Now that we have talked a little about how both issuers and airlines benefit from credit cards, we need to talk about the concept of Acquisition Sales Channel (ASCs).
In order to understand which promotion or marketing message had ultimately convinced Joe Citizen to get your credit card, airlines and issuers use ASCs as a tracking mechanism.
Let’s consider the WestJet RBC World Elite Mastercard, the primary card that I had worked with during my time at WestJet. Here are some of the ASCs that WestJet and RBC use:
- Prince of Travel: https://www.rbcroyalbank.com/credit-cards/camp/wj/1908/?ASC=5GW004&utm_source=westjet&utm_medium=3PB&utm_campaign=WJ_influencer
- WestJet.com: https://apps.royalbank.com/uaw0/IAO/apply/cardapp?pid1=westjet_world&ASC=5BW001&utm_source=westjet&utm_medium=3pb&utm_campaign=cards_18_westjet
- RBC.com: https://apps.royalbank.com/uaw0/IAO/apply/cardapp?pid1=westjet_world&ASC=3DW001#!/main/intro
Every channel that you can think of has a unique ASC code associated with it, so that the issuer can track where the acquisitions are coming from.
That kiosk at the airport where you fill in your information via an iPad? The link they send you to has an ASC code embedded in the URL. That email marketing campaign that you received from WestJet about their $0 Companion Voucher benefit? The Apply Now link has an embedded ASC code.
Even when you are about to purchase a WestJet fare and you are presented with an “in-path offer” to sign up for a credit card, there’s an ASC associated with that as well.
The whole purpose of tracking every acquisition through the use of an ASC code is to determine which channels are doing well and which needed help.
If you were working on credit card acquisitions on an airline loyalty team, you would often try A/B testing to see which messages resonated with the largest audience, resulting in more credit card sign-ups.
While at WestJet, the acquisition channel that allowed for the quickest A/B testing of messaging was what was known as “Search”, which you might know as Google Ads.
Based on what we were willing to pay Google per impression and keywords, our ads could potentially show up within the first parts of the search results.
You can test this out for yourself. If you Google something like “best credit card in Canada for travel”, you will see Google Ads that look like results of your search.
As you can see, WestJet is not represented in the Google Ads above, so you can conclude that they did not bid against the keywords of “best credit card in Canada for travel”, but TD, Scotiabank, and RBC did. Interestingly, RBC chose to have those keywords refer to their flagship Avion Visa Infinite rather than the WestJet World Elite Mastercard.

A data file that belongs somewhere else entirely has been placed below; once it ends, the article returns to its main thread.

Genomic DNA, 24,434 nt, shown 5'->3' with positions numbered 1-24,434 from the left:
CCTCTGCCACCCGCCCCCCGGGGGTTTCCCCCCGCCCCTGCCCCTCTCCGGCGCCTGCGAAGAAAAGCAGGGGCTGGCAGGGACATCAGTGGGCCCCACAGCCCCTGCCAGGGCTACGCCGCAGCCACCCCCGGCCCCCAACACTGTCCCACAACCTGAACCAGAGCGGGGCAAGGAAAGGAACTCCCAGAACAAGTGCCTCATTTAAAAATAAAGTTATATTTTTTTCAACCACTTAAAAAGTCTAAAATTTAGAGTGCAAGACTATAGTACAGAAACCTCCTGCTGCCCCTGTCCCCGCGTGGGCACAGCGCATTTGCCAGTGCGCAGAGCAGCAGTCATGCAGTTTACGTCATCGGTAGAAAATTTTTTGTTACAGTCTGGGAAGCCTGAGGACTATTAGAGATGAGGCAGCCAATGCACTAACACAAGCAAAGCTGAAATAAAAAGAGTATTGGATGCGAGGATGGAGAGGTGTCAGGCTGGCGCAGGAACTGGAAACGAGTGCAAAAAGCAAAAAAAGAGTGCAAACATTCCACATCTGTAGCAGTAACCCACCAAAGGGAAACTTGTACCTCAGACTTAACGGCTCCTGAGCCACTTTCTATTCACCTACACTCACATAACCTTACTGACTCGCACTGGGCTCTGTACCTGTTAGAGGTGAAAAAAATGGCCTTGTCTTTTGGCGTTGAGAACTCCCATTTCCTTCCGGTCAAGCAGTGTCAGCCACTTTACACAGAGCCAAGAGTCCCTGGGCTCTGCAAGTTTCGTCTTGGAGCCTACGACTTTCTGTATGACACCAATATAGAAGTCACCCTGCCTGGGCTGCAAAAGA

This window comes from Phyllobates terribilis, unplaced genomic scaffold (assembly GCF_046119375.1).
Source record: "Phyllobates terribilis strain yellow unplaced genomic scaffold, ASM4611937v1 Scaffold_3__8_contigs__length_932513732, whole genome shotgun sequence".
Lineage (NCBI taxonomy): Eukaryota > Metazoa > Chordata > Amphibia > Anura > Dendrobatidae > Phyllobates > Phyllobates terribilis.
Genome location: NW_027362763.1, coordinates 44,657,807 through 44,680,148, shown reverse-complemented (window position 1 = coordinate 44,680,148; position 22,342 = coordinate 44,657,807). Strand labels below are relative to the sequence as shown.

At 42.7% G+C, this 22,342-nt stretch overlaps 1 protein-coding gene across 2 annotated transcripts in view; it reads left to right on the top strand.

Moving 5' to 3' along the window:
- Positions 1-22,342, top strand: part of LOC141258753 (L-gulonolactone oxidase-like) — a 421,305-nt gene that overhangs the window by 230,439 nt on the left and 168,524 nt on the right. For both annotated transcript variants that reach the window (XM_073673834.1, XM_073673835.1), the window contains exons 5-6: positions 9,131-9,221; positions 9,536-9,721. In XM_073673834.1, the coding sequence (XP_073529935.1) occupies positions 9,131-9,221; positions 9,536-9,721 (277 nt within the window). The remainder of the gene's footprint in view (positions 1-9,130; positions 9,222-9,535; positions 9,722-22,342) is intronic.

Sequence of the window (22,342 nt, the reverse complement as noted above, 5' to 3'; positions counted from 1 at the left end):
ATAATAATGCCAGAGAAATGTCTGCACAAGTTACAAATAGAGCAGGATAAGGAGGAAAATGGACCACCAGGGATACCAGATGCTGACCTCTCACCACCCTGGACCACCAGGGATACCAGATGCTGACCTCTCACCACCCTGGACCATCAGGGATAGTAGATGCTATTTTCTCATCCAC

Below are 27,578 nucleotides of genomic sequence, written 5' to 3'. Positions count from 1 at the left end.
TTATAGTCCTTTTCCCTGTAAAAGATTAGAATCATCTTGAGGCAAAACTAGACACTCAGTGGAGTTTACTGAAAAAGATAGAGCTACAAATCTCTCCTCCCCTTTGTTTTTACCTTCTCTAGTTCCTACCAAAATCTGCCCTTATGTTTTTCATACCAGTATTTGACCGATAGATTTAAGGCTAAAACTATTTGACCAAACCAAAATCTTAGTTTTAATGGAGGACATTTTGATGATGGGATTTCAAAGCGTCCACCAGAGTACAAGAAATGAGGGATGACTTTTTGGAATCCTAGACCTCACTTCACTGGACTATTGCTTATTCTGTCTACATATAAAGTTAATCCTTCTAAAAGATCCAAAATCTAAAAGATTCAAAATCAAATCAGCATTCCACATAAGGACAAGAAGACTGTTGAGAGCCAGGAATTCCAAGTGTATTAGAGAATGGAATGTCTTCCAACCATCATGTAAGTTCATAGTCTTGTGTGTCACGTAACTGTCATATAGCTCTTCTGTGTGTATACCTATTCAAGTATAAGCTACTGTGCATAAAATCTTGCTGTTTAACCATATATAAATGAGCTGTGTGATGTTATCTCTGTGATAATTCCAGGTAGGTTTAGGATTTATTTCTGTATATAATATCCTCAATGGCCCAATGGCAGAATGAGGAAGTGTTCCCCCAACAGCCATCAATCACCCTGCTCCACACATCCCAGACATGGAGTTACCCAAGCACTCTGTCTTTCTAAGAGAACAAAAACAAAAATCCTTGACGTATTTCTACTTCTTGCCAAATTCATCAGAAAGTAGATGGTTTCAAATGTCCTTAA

Now, even though your ad may show up in Google Ads, the user may not click on the link. This is a wasted opportunity as the impression was already made, just not converted. This is where A/B testing comes into play.
If you look at the TD Aeroplan Visa Infinite ad in the image above, you can see that they are highlighting the Buddy Pass after you spend $1,000 in the first 90 days as well as 25,000 Aeroplan points. TD might also A/B test this message against one that highlights, say, the card’s insurance coverage.
Based on how well the Buddy Pass message (Test A) fares against the Credit Card Insurance message (Test B), TD can decide which message to display going forward, in an effort to increase their conversion rate.
Even though the co-branded credit card is a partnership between the issuer and the airline, each party is incentivized to outperform each other through the fine-tuning of their respective sales channels.
As I mentioned earlier in the “Follow the Money” sections, the issuer must pay out bonuses if certain targets are achieved. One such bonus might be if the airline’s acquisition channels, as a whole, outperform those of the issuer.
Imagine if the issuer needed to pay out a $10 million bonus to the airline if the airline’s channels outperformed those of the issuer. In this example, the issuer may be willing to spend up to $9 million to boost their sales channels and outperform the airline – while they may have to spend $9 million to do it, they save $1 million by not having to pay out the $10 million bonus to the airline.
The airline, on the other hand, might consider pushing hard on their channels in order to outperform the issuer and thus secure that $10 million bonus. You may have sat on a plane where the flight attendants were pushing the credit card to the passengers, and this might be the reason why.
During my time at WestJet, there was always communication around what channels and campaigns were going to be tested, and there certainly was pressure to try and outperform RBC’s own channels for the reasons outlined above.
Understanding how much money credit cards can make for both the issuers and the airlines gives you a sense as to why credit card sign up bonuses are so lucrative. As you understand the drivers, you start to see all the creative ways both airlines and issuers try to influence your behaviours and track your openness to these influences.
The more sophisticated the issuer and airlines get, the more likely it is that they will start to understand your personal drivers, and create a behaviour profile that will be used to entice you to change your buying behaviours. This is something that’s worth keeping in mind as we look to optimize credit card offers on our own end.
In my final post in this series, I’ll conclude my broad overview of working in airline loyalty with a discussion on the topic of terms and conditions.